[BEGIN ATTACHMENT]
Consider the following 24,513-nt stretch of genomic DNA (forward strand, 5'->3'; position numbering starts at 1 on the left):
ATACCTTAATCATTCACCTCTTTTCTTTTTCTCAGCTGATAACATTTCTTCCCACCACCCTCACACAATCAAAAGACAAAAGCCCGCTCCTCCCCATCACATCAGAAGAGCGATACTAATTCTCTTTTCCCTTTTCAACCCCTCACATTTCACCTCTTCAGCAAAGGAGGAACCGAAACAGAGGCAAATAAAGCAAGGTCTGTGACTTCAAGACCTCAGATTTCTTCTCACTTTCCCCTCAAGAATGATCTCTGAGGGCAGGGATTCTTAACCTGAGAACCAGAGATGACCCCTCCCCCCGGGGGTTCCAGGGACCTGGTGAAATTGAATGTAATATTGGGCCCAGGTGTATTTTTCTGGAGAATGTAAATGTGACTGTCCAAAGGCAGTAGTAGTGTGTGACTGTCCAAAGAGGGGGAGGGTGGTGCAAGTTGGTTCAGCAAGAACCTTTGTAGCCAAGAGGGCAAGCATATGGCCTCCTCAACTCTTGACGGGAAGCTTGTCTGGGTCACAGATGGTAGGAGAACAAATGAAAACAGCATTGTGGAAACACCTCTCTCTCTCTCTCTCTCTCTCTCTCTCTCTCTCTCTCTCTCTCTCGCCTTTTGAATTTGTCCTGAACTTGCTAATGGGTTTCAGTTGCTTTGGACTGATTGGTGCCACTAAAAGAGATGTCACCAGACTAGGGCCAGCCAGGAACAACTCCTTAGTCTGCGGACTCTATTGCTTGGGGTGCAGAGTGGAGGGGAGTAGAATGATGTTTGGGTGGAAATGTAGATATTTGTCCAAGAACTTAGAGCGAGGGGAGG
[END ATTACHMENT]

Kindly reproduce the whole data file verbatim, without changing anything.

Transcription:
Consider the following 24,513-nt stretch of genomic DNA (forward strand, 5'->3'; position numbering starts at 1 on the left):
ATACCTTAATCATTCACCTCTTTTCTTTTTCTCAGCTGATAACATTTCTTCCCACCACCCTCACACAATCAAAAGACAAAAGCCCGCTCCTCCCCATCACATCAGAAGAGCGATACTAATTCTCTTTTCCCTTTTCAACCCCTCACATTTCACCTCTTCAGCAAAGGAGGAACCGAAACAGAGGCAAATAAAGCAAGGTCTGTGACTTCAAGACCTCAGATTTCTTCTCACTTTCCCCTCAAGAATGATCTCTGAGGGCAGGGATTCTTAACCTGAGAACCAGAGATGACCCCTCCCCCCGGGGGTTCCAGGGACCTGGTGAAATTGAATGTAATATTGGGCCCAGGTGTATTTTTCTGGAGAATGTAAATGTGACTGTCCAAAGGCAGTAGTAGTGTGTGACTGTCCAAAGAGGGGGAGGGTGGTGCAAGTTGGTTCAGCAAGAACCTTTGTAGCCAAGAGGGCAAGCATATGGCCTCCTCAACTCTTGACGGGAAGCTTGTCTGGGTCACAGATGGTAGGAGAACAAATGAAAACAGCATTGTGGAAACACCTCTCTCTCTCTCTCTCTCTCTCTCTCTCTCTCTCTCTCTCTCTCTCGCCTTTTGAATTTGTCCTGAACTTGCTAATGGGTTTCAGTTGCTTTGGACTGATTGGTGCCACTAAAAGAGATGTCACCAGACTAGGGCCAGCCAGGAACAACTCCTTAGTCTGCGGACTCTATTGCTTGGGGTGCAGAGTGGAGGGGAGTAGAATGATGTTTGGGTGGAAATGTAGATATTTGTCCAAGAACTTAGAGCGAGGGGAGG